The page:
Hey pallies, here is a cool little Dinohistory Dinolesson on "That's Amore.' If you woulda like to view it in it's original form, just click on the link of this Dinopost. So great to be learnin' more 'bout our great man Dean Martin.
“That’s Amore” is a 1952 song by composer Harry Warren and lyricist Jack Brooks. It became a major hit for Dean Martin in 1953. Amore means “love” in Italian.
The song first appeared in the soundtrack of the Martin and Lewis comedy film The Caddy, released by Paramount Pictures on August 10, 1953.
The track that was used for the single released by Capitol Records was recorded on August 13, 1953 (Session 3098; Master 11694-6), with the orchestra conducted by Dick Stabile, at Capitol Records’ studios at 5505 Melrose Avenue, Hollywood, California. On November 7, 1953, Martin’s record of the song, with “You’re The Right One” (which was recorded at the same session as “That’s Amore”) on the flip side, peaked at #2 on the Billboard charts. The song was kept from the #1 spot when Les Paul and Mary Ford’s Capitol Records single “Vaya Con Dios” returned to the #1 spot after being knocked out by Stan Freberg’s Capitol Records single “St. George And The Dragonet”, which had been #1 for the past four weeks, after “Vaya Con Dios” had been #1 for the nine previous weeks.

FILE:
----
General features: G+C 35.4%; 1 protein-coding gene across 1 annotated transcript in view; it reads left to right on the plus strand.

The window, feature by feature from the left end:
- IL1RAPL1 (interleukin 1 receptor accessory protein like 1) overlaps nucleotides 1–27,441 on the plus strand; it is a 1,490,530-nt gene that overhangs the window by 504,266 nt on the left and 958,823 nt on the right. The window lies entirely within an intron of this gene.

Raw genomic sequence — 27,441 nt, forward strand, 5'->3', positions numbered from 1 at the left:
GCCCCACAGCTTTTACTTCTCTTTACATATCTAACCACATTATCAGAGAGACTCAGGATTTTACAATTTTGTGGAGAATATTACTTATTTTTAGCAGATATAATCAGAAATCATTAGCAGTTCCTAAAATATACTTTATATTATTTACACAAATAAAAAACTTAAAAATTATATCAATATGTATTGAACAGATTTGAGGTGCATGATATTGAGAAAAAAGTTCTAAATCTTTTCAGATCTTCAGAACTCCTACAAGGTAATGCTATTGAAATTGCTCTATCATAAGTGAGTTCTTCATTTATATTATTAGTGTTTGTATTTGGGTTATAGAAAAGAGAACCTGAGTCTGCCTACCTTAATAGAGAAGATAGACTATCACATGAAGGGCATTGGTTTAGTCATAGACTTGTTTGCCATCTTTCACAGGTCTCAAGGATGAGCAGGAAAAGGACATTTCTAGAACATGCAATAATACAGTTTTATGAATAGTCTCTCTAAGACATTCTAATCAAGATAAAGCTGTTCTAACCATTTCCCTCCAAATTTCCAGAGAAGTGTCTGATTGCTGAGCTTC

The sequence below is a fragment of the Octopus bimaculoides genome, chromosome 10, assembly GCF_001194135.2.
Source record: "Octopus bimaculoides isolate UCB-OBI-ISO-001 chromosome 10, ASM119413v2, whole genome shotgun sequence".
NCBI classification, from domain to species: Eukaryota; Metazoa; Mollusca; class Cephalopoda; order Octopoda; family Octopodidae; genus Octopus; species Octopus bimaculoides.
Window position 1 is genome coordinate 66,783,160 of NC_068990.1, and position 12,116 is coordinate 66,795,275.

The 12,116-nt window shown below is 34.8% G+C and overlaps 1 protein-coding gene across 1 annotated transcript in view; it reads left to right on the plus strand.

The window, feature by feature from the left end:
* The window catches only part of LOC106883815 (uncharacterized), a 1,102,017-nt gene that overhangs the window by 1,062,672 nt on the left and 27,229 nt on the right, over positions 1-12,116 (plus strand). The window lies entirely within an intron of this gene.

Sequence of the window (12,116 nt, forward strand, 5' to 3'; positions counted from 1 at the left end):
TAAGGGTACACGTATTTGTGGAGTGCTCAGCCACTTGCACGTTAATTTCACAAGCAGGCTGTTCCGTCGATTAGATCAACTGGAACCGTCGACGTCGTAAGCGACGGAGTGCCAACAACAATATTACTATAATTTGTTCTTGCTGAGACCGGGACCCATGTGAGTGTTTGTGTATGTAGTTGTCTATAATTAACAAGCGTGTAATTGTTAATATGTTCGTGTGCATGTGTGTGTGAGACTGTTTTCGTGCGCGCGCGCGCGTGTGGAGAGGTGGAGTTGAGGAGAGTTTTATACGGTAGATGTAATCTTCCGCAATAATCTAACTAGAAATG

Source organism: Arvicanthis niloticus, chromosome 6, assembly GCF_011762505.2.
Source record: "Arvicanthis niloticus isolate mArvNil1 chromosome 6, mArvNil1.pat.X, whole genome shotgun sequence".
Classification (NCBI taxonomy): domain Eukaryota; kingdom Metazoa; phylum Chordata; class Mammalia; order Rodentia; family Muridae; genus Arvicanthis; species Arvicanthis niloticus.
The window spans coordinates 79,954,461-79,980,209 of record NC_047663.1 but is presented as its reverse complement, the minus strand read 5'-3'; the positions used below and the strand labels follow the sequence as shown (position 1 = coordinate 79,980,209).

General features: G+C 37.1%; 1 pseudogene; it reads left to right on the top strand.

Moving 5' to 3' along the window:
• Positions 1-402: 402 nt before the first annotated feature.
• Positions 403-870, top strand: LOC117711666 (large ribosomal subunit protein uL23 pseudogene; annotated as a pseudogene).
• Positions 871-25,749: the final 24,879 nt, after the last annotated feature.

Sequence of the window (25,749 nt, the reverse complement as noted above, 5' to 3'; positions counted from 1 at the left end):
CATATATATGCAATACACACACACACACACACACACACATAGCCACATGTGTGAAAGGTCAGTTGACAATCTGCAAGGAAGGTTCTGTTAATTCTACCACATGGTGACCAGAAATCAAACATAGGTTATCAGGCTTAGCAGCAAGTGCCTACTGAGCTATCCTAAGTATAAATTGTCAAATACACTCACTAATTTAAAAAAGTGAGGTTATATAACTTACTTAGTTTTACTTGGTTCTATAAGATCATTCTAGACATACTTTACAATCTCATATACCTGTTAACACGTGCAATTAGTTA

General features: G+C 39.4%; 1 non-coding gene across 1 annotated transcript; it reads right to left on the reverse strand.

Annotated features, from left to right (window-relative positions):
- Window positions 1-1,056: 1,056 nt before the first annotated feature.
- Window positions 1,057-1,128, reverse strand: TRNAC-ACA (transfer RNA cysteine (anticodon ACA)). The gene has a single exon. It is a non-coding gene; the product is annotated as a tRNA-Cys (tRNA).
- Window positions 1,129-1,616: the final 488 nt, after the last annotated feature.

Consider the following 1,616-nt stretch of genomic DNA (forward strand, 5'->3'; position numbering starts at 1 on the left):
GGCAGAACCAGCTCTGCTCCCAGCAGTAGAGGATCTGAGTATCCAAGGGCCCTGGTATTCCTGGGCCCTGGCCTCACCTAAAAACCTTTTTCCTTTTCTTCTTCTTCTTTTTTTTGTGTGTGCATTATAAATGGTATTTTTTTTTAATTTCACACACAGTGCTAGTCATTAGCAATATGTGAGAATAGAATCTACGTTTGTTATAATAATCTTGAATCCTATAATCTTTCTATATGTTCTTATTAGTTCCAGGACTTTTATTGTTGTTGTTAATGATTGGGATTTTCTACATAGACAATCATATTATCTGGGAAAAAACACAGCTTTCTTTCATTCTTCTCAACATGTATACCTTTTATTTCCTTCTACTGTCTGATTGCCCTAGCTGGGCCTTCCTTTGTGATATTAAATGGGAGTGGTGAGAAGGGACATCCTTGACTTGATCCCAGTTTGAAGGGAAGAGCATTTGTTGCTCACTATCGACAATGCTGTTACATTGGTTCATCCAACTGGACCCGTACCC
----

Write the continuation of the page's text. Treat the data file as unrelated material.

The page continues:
The song remains closely identified with Dean Martin; That’s Amore was used as the title for a 2001 video retrospective of Martin’s career, and his son Ricci Martin entitled his 2002 biography That’s Amore: A Son Remembers Dean Martin. As an iconic song, “That’s Amore” remains a secondary signature song for Dean Martin (second only to “Everybody Loves Somebody” of 1964).
The arrangement of the 1953 hit was scored primarily for mandolins. The lyrics affectionately ridicule the Italian-American ethnic stereotype, with lines like “When the moon hits your eye/Like a big-a pizza pie/That’s amore”, “When the world seems to shine/Like you’ve had too much wine/That’s amore”, and “When the stars make you drool/Just like pasta fazool’/That’s amore.” Martin did not attempt to deliver the lyrics in an authentic Italian accent, but used the accent of an American trying to mimic Italian pronunciation.
Since the verse starts “In Napoli/where love is king,” the setting of the song is Naples, Italy. That is evident in the lyrics (cited, above) that contain what may be called jocularly either the best or the worst rhyme in the history of popular music–that is, the bilingual rhyme of “drool” and “fazool,” the Neapolitan dialect word, fasule, for the Italian fagioli–beans.
Tags: Thats Amore
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One Comment to “Thats Amore”
dino martin peters Says:
March 3rd, 2008 at 10:43 pm
Hey pallie, what a great bit of Dinohistory on one of our Dino’s greatest songs of amore. I so love the Dinoversion contained in “The Caddy”…so full of Dinolive! Thanks for sharin’ this…hope it draws even more to knowin’, lovin’, and followin’ our great man. Never was, never will be anyone as cool as the King of Cool…oh, to return to the days when Dino walked the earth.